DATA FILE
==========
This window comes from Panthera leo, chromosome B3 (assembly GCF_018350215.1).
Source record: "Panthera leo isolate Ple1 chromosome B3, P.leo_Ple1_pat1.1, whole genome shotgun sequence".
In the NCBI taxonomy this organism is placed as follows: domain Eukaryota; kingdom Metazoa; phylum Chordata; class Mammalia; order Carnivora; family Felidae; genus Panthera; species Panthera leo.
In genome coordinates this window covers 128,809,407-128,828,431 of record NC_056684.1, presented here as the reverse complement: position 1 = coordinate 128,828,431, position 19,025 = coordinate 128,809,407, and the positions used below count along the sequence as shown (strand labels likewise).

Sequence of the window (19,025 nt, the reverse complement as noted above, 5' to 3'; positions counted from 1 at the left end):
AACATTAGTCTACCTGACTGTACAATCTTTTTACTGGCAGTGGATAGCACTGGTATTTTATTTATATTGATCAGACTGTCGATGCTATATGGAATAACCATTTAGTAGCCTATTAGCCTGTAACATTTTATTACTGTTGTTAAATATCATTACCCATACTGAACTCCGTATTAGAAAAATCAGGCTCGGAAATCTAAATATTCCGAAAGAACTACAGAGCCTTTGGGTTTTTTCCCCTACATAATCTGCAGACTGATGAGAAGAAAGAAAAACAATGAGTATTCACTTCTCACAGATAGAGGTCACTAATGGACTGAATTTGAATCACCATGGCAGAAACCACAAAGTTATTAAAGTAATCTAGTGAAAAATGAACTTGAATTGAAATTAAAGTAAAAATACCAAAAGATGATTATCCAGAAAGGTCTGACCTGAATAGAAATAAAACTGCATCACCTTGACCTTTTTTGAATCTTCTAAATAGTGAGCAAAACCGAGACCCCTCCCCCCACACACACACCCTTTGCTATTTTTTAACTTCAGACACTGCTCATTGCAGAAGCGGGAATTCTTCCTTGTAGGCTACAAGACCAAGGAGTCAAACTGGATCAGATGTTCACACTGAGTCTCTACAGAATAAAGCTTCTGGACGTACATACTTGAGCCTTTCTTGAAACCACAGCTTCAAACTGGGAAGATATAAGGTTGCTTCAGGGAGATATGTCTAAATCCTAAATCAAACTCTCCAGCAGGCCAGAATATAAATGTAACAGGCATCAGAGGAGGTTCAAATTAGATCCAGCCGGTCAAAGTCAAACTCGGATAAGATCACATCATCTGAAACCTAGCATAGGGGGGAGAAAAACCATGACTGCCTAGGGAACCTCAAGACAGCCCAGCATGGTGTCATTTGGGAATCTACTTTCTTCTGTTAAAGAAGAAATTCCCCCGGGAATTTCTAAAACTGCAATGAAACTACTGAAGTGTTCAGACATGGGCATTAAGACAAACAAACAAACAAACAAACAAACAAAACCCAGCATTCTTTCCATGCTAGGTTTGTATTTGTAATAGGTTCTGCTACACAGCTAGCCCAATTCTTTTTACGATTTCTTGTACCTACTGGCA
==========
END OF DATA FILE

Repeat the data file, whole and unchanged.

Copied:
This window comes from Panthera leo, chromosome B3 (assembly GCF_018350215.1).
Source record: "Panthera leo isolate Ple1 chromosome B3, P.leo_Ple1_pat1.1, whole genome shotgun sequence".
In the NCBI taxonomy this organism is placed as follows: domain Eukaryota; kingdom Metazoa; phylum Chordata; class Mammalia; order Carnivora; family Felidae; genus Panthera; species Panthera leo.
In genome coordinates this window covers 128,809,407-128,828,431 of record NC_056684.1, presented here as the reverse complement: position 1 = coordinate 128,828,431, position 19,025 = coordinate 128,809,407, and the positions used below count along the sequence as shown (strand labels likewise).

Sequence of the window (19,025 nt, the reverse complement as noted above, 5' to 3'; positions counted from 1 at the left end):
AACATTAGTCTACCTGACTGTACAATCTTTTTACTGGCAGTGGATAGCACTGGTATTTTATTTATATTGATCAGACTGTCGATGCTATATGGAATAACCATTTAGTAGCCTATTAGCCTGTAACATTTTATTACTGTTGTTAAATATCATTACCCATACTGAACTCCGTATTAGAAAAATCAGGCTCGGAAATCTAAATATTCCGAAAGAACTACAGAGCCTTTGGGTTTTTTCCCCTACATAATCTGCAGACTGATGAGAAGAAAGAAAAACAATGAGTATTCACTTCTCACAGATAGAGGTCACTAATGGACTGAATTTGAATCACCATGGCAGAAACCACAAAGTTATTAAAGTAATCTAGTGAAAAATGAACTTGAATTGAAATTAAAGTAAAAATACCAAAAGATGATTATCCAGAAAGGTCTGACCTGAATAGAAATAAAACTGCATCACCTTGACCTTTTTTGAATCTTCTAAATAGTGAGCAAAACCGAGACCCCTCCCCCCACACACACACCCTTTGCTATTTTTTAACTTCAGACACTGCTCATTGCAGAAGCGGGAATTCTTCCTTGTAGGCTACAAGACCAAGGAGTCAAACTGGATCAGATGTTCACACTGAGTCTCTACAGAATAAAGCTTCTGGACGTACATACTTGAGCCTTTCTTGAAACCACAGCTTCAAACTGGGAAGATATAAGGTTGCTTCAGGGAGATATGTCTAAATCCTAAATCAAACTCTCCAGCAGGCCAGAATATAAATGTAACAGGCATCAGAGGAGGTTCAAATTAGATCCAGCCGGTCAAAGTCAAACTCGGATAAGATCACATCATCTGAAACCTAGCATAGGGGGGAGAAAAACCATGACTGCCTAGGGAACCTCAAGACAGCCCAGCATGGTGTCATTTGGGAATCTACTTTCTTCTGTTAAAGAAGAAATTCCCCCGGGAATTTCTAAAACTGCAATGAAACTACTGAAGTGTTCAGACATGGGCATTAAGACAAACAAACAAACAAACAAACAAACAAAACCCAGCATTCTTTCCATGCTAGGTTTGTATTTGTAATAGGTTCTGCTACACAGCTAGCCCAATTCTTTTTACGATTTCTTGTACCTACTGGCA